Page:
Londis retailer Alan Mannings, and owner of Shop on the Green in Canterbury, told Better Retailing he is experiencing caps with Booker. He said: “I’m lucky I have another wholesaler I can use around 15 minutes away. I hate spaces on shelves, and I’m not even thinking about extra fuel costs.
“If you can’t get hold of something, you have to source it from elsewhere.”
Amrit Singh Pahal, of H & Jodie’s Nisa in Walsall, West Midlands, added: “I have around five wholesalers, but Nisa is my main supplier. Water is definitely being capped, but, so far, I haven’t had a problem with too much stock. It’s the retailers in remote areas who suffer the most because it’s harder for them to source elsewhere.”
Nisa retailer Sid Ali explained how he is using Costco to avoid caps. “As long as there’s availability, you can take whatever you want,” he said. “I’m lucky I have an EPoS system that scans across several wholesalers and creates different baskets for different suppliers.
“It works out where prices are cheapest and where’s there’s availability, which saves me a lot of time.”
In response to what is driving the shortage of bottled water, a spokesperson from the Natural Source Waters Association told Better Retailing: “Natural-source water sales bounced back strongly post-lockdown. This, combined with lower-than-normal stock levels at the start of summer, supply-chain challenges and labour shortages, has left the overall distribution network overstretched and struggling to meet demand.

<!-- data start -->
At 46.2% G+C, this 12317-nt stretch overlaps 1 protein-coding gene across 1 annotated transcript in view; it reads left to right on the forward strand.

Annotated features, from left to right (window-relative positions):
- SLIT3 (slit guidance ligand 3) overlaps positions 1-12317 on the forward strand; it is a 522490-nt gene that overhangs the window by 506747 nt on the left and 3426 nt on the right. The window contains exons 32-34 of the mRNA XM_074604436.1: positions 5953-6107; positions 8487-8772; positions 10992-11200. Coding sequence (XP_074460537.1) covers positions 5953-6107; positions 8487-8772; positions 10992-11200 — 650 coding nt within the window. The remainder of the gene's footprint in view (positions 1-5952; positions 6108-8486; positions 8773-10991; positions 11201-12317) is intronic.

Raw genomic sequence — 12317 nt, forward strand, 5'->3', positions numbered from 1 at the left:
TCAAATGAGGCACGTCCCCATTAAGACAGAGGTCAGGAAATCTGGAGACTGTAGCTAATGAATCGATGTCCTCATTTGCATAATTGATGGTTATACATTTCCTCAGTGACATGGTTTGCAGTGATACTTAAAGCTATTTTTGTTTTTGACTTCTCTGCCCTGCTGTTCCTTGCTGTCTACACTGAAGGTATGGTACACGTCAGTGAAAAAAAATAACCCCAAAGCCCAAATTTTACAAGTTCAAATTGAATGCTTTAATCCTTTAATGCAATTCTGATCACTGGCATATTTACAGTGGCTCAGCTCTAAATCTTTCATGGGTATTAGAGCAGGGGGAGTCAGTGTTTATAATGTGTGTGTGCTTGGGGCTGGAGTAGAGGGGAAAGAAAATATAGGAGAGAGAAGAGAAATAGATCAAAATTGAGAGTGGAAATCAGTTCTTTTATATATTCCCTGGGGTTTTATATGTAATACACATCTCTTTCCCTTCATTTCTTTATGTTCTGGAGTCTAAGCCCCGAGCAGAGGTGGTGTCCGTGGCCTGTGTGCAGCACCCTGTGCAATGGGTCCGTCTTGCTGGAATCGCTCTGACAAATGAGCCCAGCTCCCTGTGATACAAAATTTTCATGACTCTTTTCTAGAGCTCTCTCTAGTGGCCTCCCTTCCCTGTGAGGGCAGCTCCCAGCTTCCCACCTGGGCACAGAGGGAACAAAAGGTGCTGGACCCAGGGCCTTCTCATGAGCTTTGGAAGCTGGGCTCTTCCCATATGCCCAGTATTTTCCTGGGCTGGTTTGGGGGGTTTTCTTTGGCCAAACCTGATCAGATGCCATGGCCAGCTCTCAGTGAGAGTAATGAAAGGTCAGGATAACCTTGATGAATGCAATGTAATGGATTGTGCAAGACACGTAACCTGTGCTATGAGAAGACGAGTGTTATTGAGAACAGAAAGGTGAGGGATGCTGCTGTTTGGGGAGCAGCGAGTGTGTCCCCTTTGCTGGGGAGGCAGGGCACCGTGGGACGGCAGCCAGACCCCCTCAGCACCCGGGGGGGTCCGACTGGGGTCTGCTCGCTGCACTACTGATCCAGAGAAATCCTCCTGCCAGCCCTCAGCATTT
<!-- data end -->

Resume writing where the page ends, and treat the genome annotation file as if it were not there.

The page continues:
“This meant that, as the hot-weather surge in sales occurred, it was not possible for this increased demand to be met.
“Delivering for grocery, wholesale and convenience customers is a top priority for our members, who are working tirelessly with distributors, wholesalers and retailers to resolve this and get their products on shelf during what has been a demanding period for the category.”
Parfetts’ head of marketing, James Ferguson, confirmed that due to “recent manufacturing shortages, customers are limited to six-to-eight cases of mineral water, depending on local demand around each depot”, but expects this to “end over the coming weeks”.
A spokesperson for Nisa added: “We continue to work closely with our suppliers to mitigate the global supply issues facing the sector, but in some instances capping may need considering.
“We appreciate the disruption this can cause and we are issuing frequent communications, substitutions and alternative products to our customers where possible.”
Booker failed to provide a response by the time our sister title RN went to press.
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